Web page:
I am honored to have been included in the latest zine issue (#5) of Plots by Clots titled Bots & Tots, dedicated to childhood memories and growing up. My contribution, Vinnie Malone, is a work of fiction, but based on an experience I had when I was six. One name has not been changed. Can you guess which one?
“Frantic. I’m frantic!” Vinnie Malone’s dad is standing outside our front door yelling at my mother even louder than he did at Mrs. Malone when she shrunk his special pants – the one’s he wore when Mr. Kennedy became president last year.
She slips me behind her full skirt, probably so I don’t get whacked by accident. He looks like the bird I saw last week pecking at a dead squirrel in the middle of the road. Every time a car whizzed by it flapped its wings and hopped to the curb so it wouldn’t get smushed.
“Vinnie’s missing.” Mr. Malone runs a hand over his shiny head. I wonder how his knuckles can be so hairy when his head isn’t.
Mom’s eyebrows scrunch together. They look like the pipe-cleaner caterpillars I’m making for a butterfly project. Maybe she doesn’t know what frantic means either. If it has anything to do with having a shaky voice, a sweaty face the color of a stop sign, and gobs of spit sticking to the corners of your mouth, then it makes sense that Mr. Malone would call himself that.
“Calm down, Frank.” She steps forward and grabs his hand – the one that’s not wiping his nose.
I want to ask her to explain to me again why she can call Mr. Malone by his first name and I can’t, but she pulls him inside and slams the door shut before I have the chance. Then she leads him down the hallway to a kitchen chair, the one next to the window where she can read LIFE magazine and watch me ride my bike at the same time.
“Come. Sit. What are you talking about?” Now her hand is squeezing his shoulder and she’s looking straight into his eyes. That’s what makes her really good at getting to the bottom of things. Daddy always said he couldn’t resist those baby blues, not for nothing in the world. Her stare even got me to fess up to tripping Fred McNutt accidentally on purpose. It cost me one week without TV, too. It didn’t matter that one of Fred’s spitballs nearly choked me to death.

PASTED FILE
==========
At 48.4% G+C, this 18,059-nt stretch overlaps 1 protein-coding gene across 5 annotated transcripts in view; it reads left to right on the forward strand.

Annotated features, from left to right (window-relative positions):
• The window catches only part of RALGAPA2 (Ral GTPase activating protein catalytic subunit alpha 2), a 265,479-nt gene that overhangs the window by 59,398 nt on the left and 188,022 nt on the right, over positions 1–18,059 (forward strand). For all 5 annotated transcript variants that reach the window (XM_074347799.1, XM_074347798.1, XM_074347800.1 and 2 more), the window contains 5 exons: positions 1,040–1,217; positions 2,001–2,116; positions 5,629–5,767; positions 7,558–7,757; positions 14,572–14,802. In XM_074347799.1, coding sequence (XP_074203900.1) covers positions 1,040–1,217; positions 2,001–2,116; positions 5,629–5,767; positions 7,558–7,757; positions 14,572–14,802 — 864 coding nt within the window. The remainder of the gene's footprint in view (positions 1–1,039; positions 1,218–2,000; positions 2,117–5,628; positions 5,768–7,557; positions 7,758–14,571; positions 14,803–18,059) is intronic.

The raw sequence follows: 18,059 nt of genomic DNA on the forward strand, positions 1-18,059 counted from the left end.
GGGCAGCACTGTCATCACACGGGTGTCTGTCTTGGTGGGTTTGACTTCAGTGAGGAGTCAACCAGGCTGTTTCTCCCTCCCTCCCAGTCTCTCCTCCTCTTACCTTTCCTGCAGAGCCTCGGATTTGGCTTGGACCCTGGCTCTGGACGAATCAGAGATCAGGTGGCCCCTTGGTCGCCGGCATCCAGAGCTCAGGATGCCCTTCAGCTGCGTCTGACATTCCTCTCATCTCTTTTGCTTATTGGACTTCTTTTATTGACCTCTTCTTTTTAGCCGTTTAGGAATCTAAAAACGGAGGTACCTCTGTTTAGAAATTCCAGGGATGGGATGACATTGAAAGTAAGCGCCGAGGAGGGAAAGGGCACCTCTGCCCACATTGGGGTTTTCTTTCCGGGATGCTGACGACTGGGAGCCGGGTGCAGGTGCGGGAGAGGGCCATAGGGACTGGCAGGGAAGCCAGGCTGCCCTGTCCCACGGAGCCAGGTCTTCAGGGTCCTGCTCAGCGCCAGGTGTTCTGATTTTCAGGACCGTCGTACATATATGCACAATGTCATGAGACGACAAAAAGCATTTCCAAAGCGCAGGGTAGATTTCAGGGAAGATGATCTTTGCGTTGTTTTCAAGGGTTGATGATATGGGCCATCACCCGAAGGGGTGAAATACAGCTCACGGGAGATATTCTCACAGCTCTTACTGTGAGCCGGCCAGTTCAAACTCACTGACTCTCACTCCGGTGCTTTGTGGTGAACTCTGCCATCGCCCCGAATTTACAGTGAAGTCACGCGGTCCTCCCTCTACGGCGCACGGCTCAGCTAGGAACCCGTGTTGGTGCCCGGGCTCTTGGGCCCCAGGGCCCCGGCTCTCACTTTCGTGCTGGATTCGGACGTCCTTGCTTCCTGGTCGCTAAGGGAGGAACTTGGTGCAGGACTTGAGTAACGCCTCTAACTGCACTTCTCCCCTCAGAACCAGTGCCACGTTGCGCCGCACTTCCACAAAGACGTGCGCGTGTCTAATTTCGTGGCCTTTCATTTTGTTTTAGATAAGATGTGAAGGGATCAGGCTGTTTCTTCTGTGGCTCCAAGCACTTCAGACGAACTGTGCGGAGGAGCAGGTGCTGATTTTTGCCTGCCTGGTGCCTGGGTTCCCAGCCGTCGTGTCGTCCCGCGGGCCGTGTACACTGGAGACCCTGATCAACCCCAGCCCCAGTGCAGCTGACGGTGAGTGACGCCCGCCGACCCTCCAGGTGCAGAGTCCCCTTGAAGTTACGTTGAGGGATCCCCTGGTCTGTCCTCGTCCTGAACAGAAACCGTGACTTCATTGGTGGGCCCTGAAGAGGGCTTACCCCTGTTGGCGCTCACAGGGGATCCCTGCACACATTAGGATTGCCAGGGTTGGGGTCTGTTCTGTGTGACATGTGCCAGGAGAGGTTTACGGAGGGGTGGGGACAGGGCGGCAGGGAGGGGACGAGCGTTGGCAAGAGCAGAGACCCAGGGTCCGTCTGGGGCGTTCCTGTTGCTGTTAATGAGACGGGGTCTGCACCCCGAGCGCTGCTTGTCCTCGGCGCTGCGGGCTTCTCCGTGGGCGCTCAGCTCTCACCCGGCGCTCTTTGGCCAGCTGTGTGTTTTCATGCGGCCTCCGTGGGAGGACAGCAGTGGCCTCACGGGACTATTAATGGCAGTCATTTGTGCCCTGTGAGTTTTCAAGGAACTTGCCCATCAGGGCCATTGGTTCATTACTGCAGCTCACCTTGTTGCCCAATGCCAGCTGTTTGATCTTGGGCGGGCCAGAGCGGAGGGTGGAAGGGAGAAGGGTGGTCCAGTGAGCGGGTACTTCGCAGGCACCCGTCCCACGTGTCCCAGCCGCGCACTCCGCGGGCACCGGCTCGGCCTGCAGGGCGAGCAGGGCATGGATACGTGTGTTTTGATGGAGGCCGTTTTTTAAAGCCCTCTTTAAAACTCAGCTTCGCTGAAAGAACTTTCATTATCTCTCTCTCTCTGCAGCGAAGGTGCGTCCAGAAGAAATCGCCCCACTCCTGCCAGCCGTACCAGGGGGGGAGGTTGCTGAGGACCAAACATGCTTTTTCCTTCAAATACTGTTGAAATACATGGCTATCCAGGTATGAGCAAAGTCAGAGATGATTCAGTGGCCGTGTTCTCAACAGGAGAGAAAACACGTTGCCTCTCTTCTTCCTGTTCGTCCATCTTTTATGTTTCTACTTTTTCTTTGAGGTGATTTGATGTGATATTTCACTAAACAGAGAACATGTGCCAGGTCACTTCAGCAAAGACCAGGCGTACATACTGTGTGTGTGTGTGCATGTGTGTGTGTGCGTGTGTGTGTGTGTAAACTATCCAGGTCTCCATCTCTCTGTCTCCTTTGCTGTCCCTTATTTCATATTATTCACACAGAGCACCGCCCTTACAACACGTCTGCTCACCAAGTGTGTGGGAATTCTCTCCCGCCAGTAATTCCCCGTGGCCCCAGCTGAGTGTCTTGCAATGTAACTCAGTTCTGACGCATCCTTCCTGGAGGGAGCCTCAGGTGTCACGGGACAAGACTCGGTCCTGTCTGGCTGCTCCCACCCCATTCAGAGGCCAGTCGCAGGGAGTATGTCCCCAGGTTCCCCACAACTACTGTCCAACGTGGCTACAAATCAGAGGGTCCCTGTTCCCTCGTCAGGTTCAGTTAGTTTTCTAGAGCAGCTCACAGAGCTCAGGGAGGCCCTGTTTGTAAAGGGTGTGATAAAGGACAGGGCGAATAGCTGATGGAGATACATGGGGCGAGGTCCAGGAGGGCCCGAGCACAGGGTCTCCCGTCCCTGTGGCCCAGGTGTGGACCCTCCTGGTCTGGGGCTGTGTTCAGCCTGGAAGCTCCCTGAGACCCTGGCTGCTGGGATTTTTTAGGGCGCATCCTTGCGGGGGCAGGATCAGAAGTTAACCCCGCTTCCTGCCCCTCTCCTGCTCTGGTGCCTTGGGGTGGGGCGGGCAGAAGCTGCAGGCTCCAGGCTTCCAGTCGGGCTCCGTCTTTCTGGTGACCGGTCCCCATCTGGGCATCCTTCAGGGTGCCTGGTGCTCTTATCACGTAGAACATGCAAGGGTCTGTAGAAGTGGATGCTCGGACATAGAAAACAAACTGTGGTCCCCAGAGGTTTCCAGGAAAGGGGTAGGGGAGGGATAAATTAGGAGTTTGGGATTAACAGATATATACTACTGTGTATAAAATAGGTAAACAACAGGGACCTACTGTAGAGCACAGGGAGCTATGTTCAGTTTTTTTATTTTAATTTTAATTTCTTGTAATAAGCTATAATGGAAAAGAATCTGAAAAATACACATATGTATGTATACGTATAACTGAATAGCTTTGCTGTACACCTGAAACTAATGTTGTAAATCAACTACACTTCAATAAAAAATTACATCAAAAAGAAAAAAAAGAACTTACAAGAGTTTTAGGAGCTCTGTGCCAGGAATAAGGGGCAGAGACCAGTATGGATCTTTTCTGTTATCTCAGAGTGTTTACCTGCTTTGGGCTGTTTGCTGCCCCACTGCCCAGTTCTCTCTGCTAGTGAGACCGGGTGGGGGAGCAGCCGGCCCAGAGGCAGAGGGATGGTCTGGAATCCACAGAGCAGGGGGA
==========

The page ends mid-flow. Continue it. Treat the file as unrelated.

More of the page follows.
“Vinnie didn’t come home for dinner.” Mr. Malone shakes his head. “No matter what that boy is up to, he always makes sure he’s home for dinner.” Cause when Mr. Malone’s food gets cold, Vinnie’s butt gets tanned. That’s what their neighbor Mrs. Vogelbaum calls it. I don’t believe it though. Mine turns red after a spanking. And so does everybody else’s I’ve asked.
I poke her leg. “Vinnie’s not—”
“Shush, Darlin’!” She swats the air cause I see what’s coming and duck.
“I’ve looked everywhere,” says Mr. Malone. “Everywhere!”
His face is getting redder and all puffy, too. He’s almost scarier than Uncle Eddy was when he dressed up like a ghoul last Halloween.
I tug at her apron—the one Daddy helped me pick out for her for Christmas when I was four years old. The chocolate stains on it remind me of the brownies she made for my birthday when I was in kindergarten. Everybody loved them. Too bad it was the last time she ever baked. “I need scissors. Real ones.”
She runs her hand up and down Mr. Malone’s back. Kinda’ the same way she does mine when I’m sick. He buries his face in his hands. “Where could he be, Ilona?” is the only thing he says that I can understand.
“Can I have—”
Her lips look exactly like her eyebrows did before. “No. No sharp objects. Now, be a dear and go to your room.” She points at the hallway as if I need directions, then walks toward the sink. “Did you call the police?” She snatches a glass from the drain board with one hand and reaches for the cabinet door underneath the sink with the other. Grabbing a bottle, the one she calls medicine – the one with a pirate ship on the label – she turns and brings it back to the table.
I press my whole body up against her leg.
She pinches my cheek. “You’re not being a very good listener today.”
I want to shout, neither are you, but I don’t like the taste of Ivory soap. “Pleease. I need—”
“Enough!” says her lips. No dessert tonight says her eyeballs as she unscrews the cap and pours the medicine into the glass, filling it halfway. The smell stings my eyes.
“When’s the last time you saw him?” She puts the glass up to Mr. Malone’s lips. He looks like a little baby learning how to drink from a cup. After a loud gulp and a quiet burp, he wipes his mouth on his shirtsleeve.
By the time I hear Mr. Malone tell her “This morning before work,” I have a knife in my hand and I’m running out the door. It’s what I came home for in the first place. Before it got dark. And before I was forced to wash my hands, eat dinner, and do my math homework without an argument, or else I wouldn’t be allowed to play with Vinnie Malone after school for a week.
It’s what I came home for because the knot in the rope I tied Vinnie Malone to the telephone pole with wouldn’t come loose. Neither would the bandana I tied his mouth shut with.
If there’s one thing I’m good at when we play The Lone Ranger, it’s tying tight knots.
Thank you to all The Clots for your encouragement.